Is VAT recoverable on car derived combi-vans?

HMRC have issued a list of makes and models of car derived vans and combi vans which VAT registered businesses can use to determine if the VAT paid on the purchase can be reclaimed as input tax. The issue is that VAT will normally be claimable in full on the purchase of a commercial vehicle. However if the vehicle purchased is a passenger car VAT is not recoverable unless it is used ‘exclusively for the purposes of a business’. Generally cars are therefore VAT ‘blocked’ and no input VAT is recoverable. The VAT guidance states: ‘Motor car means any motor vehicle of a kind normally used on public roads which has three or more wheels and either: a) is constructed or adapted solely or mainly for the carriage of passengers; or b) has to the rear of the driver’s seat roofed accommodation which is fitted with side windows or which is constructed or adapted for the fitting of side windows’ Whether or not a vehicle is commercial is not specifically defined but instead the definition of a car excludes: vehicles capable of accommodating only one person or suitable for carrying twelve or more people including the driver vehicles of more than three tonnes unladen weight caravans, ambulances and prison vans special purpose vehicles such as ice cream vans, mobile shops, hearses, bullion vans and breakdown and recovery vehicles vehicles constructed to carry a payload of one tonne or more. Many car derived vans are not cars for VAT purposes as they have no rear seats, have metal side panels to the rear of the front seats and a load area which is highly unsuitable for carrying passengers etc. HMRC have issued the clarification due to developments in the car derived van market, as some vehicles with a payload of less than one tonne have ‘blurred’ the distinction between cars and vans. If you would like help with this or any other VAT issue please contact us. Internet...

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All Inclusive Contractor Accounts

  We are pleased to announce our all inclusive contractor accounts package: Annual limited company accounts Corporation tax return Quarterly VAT returns Companies house annual return including the filing fee Payroll for no more than 2 employees / directors paid monthly 1 x Personal tax return   All for £80 plus VAT per month. For more information please give us a call and quote the all inclusive contractor accounts package.  ...

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2014 Budget Summary

Please find below our 2014 budget summary with the most relevant changes in the budget for our customers. Individuals Personal allowances For people born after 6 April 1948, the personal tax allowance for 2014/15 is £10,000. This will increase to £10,500 from 6 April 2015. For people born on 5 April 1948 or before, the personal tax allowance for 2014/15 is £10,660. From April 2015, spouses and civil partners will be able to transfer 10% of their personal allowance to each other, which means £1,050 in 2015/16. To be eligible to make or receive the transfer, neither party must be liable to tax at the higher or additional rate. Tax rates 2014-2015 The basic rate of 20% will be charged on income up to £31,865. The higher rate of 40% will be charged on income from £31,866 to £150,000. The additional rate of 45% will be charged on income over £150,000. Companies The main rate of corporation tax will be 21% from April 2014, falling to 20% from April 2015.   VAT The VAT registration threshold with effect from 1 April 2014 will be as follows:                                                                         Registration (£)                                            Deregistration (£) UK taxable supplies                       81,000                                                                   79,000   ‘Relevant Acquisitions’ from other EC Member States              81,000                                                                   81,000   Annual Investment Allowance   To continue to support business investment, the Government is doubling the Annual Investment Allowance to £500,000 from April 2014 until the end of 2015.   Other news   From 1 July 2014, cash and shares ISAs are to be merged into a New ISA – NISA – with an annual tax-free savings limit of £15,000. Savers will now have complete flexibility over the cash and shares mix within the overall limit of £15,000.   From April 2015, the starting rate of tax for savings income will be reduced from 10% to nil. The maximum amount of taxable savings income that will be eligible will rise to £5,000 from £2,880.   From 1 June 2014, the cap on Premium Bonds will rise from £30,000 to £40,000, increasing further to £50,000 in 2015/16. From August 2014, two £1 million prizes per month will be on offer, instead of the current one.   And finally…   HMRC is going to be given debt collection powers to recover money direct from the bank and building society accounts, including ISAs, of debtors who owe over £1,000 of tax or tax credit debts. HMRC will use this route after the debtor has been contacted ‘multiple times’. A minimum of £5,000 will be left ‘across’ debtors’ accounts after the debt has been recovered. I think we’ll blog more about this later, this is a new tactic by HMRC who don’t have a reputation for getting their calculations right and so this is probably something to be concerned...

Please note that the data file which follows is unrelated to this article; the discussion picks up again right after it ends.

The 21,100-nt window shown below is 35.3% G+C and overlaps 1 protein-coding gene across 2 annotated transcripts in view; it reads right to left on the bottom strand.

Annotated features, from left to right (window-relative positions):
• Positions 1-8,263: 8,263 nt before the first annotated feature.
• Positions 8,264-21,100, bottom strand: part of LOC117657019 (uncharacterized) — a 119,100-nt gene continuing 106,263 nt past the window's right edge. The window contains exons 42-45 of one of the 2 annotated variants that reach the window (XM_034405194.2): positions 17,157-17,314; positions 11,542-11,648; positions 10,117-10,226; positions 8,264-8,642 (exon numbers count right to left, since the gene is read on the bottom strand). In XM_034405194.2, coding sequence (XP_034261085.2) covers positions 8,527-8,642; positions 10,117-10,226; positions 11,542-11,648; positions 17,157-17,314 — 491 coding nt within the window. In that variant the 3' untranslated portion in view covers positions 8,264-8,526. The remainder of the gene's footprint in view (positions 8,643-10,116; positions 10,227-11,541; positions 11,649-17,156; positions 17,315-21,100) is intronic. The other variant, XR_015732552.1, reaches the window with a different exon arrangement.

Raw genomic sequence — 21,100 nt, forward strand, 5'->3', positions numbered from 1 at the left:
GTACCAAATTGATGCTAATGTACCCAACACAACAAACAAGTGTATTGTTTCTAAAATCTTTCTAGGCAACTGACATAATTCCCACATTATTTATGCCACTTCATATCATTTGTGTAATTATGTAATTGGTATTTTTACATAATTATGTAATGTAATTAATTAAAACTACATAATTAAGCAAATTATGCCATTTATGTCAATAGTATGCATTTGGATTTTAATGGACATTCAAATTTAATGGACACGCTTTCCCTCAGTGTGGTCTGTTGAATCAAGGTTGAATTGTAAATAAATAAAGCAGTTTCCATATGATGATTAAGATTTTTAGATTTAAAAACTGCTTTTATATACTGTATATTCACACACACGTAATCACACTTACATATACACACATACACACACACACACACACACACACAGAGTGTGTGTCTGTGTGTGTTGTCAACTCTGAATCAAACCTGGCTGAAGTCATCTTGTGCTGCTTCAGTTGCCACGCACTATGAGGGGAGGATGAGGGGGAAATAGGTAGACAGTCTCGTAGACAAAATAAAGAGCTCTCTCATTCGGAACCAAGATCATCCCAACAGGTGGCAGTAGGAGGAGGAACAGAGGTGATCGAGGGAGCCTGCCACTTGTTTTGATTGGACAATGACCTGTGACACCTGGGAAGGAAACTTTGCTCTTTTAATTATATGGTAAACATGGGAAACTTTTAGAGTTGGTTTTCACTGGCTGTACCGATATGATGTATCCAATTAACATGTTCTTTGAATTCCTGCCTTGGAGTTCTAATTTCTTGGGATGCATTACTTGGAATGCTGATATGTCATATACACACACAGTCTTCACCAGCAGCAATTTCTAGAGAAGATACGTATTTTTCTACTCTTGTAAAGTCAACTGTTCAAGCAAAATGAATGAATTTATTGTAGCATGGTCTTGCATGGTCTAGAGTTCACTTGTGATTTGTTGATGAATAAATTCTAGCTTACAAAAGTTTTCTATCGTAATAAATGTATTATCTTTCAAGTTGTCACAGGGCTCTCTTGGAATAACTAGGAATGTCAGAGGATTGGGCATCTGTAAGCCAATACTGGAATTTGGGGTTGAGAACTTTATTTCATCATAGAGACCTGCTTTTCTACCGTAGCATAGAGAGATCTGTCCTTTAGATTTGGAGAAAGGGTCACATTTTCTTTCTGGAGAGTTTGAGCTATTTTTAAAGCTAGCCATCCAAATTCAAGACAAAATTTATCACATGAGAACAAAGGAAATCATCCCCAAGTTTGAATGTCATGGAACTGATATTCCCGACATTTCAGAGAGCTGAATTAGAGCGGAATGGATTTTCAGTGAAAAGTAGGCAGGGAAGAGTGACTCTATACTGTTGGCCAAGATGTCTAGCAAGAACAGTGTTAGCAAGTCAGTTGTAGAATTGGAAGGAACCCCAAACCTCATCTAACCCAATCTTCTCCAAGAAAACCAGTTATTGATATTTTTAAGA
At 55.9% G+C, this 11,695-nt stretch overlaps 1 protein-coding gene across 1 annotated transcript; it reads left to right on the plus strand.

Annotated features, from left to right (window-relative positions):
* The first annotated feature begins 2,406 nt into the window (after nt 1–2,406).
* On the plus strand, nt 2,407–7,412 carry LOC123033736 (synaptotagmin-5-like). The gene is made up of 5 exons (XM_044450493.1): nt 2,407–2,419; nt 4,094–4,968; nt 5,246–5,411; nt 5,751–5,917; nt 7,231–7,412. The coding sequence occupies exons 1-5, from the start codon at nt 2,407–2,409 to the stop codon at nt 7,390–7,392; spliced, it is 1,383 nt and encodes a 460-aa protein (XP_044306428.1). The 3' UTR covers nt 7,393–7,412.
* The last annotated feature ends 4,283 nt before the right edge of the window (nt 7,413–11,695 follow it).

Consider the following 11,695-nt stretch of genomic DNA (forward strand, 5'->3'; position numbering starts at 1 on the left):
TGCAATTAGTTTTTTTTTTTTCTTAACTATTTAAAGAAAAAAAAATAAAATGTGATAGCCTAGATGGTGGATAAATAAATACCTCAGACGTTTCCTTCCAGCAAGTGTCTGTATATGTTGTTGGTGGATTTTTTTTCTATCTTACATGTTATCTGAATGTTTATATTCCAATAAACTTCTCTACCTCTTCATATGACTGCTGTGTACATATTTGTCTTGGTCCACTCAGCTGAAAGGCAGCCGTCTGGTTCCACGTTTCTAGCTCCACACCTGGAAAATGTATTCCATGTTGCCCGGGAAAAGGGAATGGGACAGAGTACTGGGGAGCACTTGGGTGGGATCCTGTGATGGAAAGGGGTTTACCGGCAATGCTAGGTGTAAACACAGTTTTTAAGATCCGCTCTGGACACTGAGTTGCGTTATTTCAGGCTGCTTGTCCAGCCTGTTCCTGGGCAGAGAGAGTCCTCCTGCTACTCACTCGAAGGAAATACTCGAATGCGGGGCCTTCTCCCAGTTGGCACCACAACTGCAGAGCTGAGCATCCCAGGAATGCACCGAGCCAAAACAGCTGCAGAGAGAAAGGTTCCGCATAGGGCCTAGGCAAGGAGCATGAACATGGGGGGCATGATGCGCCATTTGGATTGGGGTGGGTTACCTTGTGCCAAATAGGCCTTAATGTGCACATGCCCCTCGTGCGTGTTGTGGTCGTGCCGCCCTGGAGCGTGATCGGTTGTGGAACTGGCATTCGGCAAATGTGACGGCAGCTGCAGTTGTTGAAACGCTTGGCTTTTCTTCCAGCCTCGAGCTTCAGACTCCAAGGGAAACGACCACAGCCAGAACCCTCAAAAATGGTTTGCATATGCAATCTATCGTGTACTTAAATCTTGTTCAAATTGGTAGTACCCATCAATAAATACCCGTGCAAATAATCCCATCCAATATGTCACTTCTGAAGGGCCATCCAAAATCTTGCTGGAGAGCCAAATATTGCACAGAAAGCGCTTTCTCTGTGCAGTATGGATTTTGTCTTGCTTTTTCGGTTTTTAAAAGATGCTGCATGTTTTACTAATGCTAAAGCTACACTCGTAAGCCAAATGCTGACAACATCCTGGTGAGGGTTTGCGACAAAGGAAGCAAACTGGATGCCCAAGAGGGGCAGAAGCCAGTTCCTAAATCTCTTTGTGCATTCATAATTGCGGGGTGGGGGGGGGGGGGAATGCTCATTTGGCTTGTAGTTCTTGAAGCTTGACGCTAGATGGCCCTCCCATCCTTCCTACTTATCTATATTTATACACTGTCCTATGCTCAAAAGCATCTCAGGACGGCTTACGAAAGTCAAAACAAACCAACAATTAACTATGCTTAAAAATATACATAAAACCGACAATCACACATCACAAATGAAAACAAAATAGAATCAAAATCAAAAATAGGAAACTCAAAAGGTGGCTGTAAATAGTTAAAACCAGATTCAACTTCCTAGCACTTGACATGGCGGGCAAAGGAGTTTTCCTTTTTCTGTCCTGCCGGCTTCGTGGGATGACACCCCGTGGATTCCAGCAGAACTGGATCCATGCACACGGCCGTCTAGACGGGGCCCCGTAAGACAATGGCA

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What happens if I file my Annual Return late?